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The Education of a British Protected Child, By Chinua Achebe
The Education of a British-Protected Child - darma.info
All my life I have had to take account of the million differences — some little, others quite big — between the Nigerian culture into which I was born, and the domineering Western style that infiltrated and then invaded it. Nowhere is the difference more stark and startling than in the ability to ask a parent: "How many children do you have? But things are changing and changing fast with us, and we have been making concession after concession even when the other party shows little sign of reciprocating. And so I have learned to answer questions that my father would not have touched with a bargepole. And to my shame let me add that I suspect I may even be enjoying it, to a certain extent! My wife and I have four children — two daughters and two sons, a lovely balance further enhanced by the symmetry of their arrivals: girl, boy, boy, girl.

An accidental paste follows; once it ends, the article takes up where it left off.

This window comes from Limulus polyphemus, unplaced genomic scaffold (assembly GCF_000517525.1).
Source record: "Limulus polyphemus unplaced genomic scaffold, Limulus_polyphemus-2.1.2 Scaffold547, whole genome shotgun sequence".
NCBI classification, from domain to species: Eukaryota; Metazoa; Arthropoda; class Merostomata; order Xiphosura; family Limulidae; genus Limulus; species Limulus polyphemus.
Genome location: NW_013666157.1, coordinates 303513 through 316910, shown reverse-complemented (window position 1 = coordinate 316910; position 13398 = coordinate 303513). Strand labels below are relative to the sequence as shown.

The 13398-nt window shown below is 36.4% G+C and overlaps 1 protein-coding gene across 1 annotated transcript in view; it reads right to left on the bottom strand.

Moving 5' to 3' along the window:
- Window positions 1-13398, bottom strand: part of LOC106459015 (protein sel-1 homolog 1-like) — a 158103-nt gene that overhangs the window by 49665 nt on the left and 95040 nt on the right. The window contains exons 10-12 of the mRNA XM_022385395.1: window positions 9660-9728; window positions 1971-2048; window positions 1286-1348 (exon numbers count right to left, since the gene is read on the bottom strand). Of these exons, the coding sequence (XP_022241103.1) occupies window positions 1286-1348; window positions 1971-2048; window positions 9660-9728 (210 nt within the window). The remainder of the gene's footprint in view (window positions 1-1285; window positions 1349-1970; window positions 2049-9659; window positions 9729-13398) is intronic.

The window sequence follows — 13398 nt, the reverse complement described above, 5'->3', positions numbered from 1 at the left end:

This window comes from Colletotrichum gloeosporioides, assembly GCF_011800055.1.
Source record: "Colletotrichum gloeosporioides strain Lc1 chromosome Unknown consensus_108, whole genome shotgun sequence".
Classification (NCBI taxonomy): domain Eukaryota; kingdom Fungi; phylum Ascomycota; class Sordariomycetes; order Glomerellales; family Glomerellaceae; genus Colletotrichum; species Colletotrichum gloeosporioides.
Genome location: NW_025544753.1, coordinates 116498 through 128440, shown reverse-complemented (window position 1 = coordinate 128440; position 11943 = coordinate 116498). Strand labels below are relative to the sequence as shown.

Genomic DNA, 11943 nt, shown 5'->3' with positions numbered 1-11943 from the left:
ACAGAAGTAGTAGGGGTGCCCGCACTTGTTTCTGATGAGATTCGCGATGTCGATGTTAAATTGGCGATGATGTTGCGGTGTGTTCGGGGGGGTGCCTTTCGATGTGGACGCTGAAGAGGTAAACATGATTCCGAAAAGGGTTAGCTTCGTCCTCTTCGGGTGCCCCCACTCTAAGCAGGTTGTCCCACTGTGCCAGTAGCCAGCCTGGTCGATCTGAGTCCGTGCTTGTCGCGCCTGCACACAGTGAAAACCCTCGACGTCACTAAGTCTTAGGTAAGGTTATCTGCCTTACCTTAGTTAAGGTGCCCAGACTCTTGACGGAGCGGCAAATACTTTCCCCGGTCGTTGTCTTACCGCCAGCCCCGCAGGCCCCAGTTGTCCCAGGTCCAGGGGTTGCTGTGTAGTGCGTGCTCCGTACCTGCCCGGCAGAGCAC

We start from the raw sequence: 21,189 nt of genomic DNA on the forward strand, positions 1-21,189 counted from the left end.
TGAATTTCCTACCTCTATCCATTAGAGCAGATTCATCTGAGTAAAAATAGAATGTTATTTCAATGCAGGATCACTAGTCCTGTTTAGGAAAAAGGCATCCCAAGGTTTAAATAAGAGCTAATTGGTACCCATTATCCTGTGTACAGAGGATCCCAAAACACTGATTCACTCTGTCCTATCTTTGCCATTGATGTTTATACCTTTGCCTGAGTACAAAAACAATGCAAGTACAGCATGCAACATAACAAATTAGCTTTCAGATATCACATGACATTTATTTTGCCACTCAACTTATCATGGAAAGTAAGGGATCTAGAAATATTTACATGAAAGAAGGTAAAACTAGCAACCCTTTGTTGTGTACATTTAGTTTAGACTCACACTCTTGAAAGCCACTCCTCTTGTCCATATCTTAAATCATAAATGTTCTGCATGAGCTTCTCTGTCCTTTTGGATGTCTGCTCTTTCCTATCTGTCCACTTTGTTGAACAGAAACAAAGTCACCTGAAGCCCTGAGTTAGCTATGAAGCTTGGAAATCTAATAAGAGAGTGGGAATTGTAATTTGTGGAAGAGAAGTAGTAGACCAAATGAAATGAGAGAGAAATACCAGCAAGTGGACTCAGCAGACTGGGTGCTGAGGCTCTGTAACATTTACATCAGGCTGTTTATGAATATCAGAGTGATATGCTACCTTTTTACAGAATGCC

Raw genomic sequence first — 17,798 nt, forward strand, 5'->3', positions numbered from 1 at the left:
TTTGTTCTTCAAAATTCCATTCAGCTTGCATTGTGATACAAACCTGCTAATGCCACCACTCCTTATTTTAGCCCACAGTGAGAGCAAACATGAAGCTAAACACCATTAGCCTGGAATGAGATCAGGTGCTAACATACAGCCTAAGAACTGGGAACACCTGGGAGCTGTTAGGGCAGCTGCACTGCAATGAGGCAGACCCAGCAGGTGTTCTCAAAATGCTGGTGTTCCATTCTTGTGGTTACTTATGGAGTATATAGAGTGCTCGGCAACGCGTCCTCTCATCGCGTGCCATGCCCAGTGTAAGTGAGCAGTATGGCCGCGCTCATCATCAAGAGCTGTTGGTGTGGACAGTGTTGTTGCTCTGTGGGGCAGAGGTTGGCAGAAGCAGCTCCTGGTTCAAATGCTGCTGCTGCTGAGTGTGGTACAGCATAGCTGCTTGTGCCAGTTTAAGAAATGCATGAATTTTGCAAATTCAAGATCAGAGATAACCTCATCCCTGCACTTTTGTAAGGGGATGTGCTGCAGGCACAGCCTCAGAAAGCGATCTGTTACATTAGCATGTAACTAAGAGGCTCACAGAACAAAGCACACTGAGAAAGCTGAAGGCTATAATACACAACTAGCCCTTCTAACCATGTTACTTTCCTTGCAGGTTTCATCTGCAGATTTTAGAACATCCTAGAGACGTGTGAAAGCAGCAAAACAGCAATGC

The Education of a British-Protected Child by Chinua Achebe
Chinua Achebe begins this volume of autobiographical essays with a paper written for a lecture at Cambridge University in He apologises for not being a "clear-cut scholar" because Cambridge turned down his application to study there in Clearly, it still rankles. Not that it should: Achebe's career has been cruising at a steady speed into the stratosphere ever since his ground-breaking first novel, Things Fall Apart, was published in Set in 19th-century Nigeria, it fictionalises the conflict between the pernicious influence of the British colonial power and his own ancient Igbo culture.
In Mr. Achebe won the Man Booker International Prize, a lifetime achievement award. But if Mr. Those who have closely followed Mr.